Background: Science fiction short story (pulp, 3 pages?) circa mid-1950s/early-1960s. This is NOT a television episode. It is a paper and ink tale with a TV art designer protagonist.
When I was a boy, there was an short story about someone (think Syd Mead or ‘Matt’ Jefferies of Star Trek, but this story was way before than ‘Trek) who was so good at imagining the future that the TV actors on an series he was supplying with concepts, props, and sets behaved as if they’d been marooned in the 1800s.
I don’t how the beginning started but in the last few paragraphs, two ‘government employees’ were aliens. (One of them didn’t know what ‘FBI’ meant ‘federal agents’.) The artist’s work was too real as the time a prophetic science fiction story was too accurate about how to build an atomic bomb. The ‘government employees’ were interested his graphic design. In the final sentence, the protagonist found out the flying saucer on the yard.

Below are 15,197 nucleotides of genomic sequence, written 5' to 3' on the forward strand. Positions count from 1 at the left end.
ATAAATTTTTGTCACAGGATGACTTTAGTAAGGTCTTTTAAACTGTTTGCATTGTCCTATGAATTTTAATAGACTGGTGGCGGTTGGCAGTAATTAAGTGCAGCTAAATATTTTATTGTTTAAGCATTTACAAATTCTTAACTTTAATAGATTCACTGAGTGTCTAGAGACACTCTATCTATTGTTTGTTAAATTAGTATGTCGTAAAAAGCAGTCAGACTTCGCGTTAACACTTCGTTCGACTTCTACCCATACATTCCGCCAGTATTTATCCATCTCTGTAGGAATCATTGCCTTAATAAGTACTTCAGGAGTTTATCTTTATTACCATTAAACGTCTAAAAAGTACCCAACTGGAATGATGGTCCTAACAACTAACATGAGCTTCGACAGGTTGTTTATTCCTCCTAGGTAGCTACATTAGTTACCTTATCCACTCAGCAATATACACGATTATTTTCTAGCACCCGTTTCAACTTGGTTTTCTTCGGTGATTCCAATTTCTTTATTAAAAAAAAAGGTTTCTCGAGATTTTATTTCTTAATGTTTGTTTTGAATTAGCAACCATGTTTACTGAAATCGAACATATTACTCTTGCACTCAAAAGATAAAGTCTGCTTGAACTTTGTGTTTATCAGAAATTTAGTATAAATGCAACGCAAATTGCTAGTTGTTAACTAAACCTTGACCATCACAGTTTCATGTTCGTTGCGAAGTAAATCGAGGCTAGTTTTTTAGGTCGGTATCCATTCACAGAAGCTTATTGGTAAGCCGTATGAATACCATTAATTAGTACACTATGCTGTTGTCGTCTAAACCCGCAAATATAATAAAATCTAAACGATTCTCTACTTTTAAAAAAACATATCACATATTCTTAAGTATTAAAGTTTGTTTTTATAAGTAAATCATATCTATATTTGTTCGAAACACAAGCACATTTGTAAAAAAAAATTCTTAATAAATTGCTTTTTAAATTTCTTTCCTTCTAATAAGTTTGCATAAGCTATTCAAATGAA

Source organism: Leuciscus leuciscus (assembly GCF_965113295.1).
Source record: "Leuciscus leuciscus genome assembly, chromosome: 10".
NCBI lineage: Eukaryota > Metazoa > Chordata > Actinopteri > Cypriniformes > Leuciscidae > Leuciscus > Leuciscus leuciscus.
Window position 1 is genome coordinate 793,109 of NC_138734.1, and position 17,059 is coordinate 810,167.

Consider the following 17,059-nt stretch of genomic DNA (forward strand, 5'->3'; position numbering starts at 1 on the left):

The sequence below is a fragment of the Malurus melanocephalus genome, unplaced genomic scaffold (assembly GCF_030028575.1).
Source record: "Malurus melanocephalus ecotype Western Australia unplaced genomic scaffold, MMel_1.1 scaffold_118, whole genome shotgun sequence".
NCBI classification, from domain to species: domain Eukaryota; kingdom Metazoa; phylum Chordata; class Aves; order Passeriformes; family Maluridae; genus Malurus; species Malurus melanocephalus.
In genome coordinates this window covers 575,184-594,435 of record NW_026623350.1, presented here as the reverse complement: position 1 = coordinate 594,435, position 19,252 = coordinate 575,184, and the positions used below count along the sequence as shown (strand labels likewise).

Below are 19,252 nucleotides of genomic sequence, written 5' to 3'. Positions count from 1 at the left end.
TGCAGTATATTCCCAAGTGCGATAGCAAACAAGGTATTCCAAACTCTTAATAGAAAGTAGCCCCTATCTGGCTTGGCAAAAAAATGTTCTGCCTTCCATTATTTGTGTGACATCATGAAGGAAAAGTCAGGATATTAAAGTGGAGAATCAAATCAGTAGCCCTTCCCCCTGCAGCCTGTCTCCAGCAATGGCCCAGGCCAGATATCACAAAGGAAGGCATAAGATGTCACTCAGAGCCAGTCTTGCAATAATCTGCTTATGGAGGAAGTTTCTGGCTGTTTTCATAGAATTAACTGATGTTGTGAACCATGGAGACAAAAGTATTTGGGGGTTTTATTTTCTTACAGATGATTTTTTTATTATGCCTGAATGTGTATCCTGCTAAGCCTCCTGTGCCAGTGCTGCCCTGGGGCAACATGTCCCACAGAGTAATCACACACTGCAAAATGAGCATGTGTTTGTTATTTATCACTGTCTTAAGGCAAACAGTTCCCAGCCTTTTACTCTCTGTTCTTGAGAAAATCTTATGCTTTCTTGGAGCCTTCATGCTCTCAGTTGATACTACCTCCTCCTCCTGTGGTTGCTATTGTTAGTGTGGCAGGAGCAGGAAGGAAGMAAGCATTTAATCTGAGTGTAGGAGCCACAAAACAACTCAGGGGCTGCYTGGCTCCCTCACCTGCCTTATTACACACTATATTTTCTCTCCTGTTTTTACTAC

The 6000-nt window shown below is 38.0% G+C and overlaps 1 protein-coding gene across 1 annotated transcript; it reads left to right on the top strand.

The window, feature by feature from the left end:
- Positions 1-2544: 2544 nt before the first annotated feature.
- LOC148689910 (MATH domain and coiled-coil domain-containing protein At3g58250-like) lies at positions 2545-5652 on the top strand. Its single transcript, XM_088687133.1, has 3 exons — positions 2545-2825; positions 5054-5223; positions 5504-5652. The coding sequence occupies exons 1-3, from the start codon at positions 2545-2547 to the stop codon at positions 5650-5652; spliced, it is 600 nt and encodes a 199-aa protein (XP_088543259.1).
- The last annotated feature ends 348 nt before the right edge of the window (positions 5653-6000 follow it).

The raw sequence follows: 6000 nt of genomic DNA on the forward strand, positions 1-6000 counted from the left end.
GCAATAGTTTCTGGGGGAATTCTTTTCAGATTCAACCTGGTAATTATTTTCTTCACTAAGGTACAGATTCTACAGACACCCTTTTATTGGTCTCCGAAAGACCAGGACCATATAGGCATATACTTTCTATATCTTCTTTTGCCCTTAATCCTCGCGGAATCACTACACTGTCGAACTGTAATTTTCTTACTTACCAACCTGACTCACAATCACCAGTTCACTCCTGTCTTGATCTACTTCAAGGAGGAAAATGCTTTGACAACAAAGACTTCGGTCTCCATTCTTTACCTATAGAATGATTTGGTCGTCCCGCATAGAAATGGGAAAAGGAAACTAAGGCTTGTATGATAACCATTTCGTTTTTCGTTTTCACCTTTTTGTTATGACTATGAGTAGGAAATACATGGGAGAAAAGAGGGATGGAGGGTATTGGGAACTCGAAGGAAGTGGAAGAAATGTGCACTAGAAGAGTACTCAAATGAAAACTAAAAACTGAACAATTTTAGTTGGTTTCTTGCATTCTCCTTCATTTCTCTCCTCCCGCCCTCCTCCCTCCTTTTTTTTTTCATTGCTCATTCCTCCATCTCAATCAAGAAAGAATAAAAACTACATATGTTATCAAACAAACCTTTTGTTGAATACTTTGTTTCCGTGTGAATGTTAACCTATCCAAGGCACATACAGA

No idea about the first drawing, but the second illustration is burned into my memory: The art director’s office was filled with appropriate paraphernalia, desk clutter, etc. It was supposed to be a 2/3 configuration of a cutaway spaceship. As I recall, there was a mistake visible in that model: a spaceman (the word ‘astronaut’ hadn’t been invented) in his pressure suit, ‘floating’ on an umbilical, INSIDE the hull.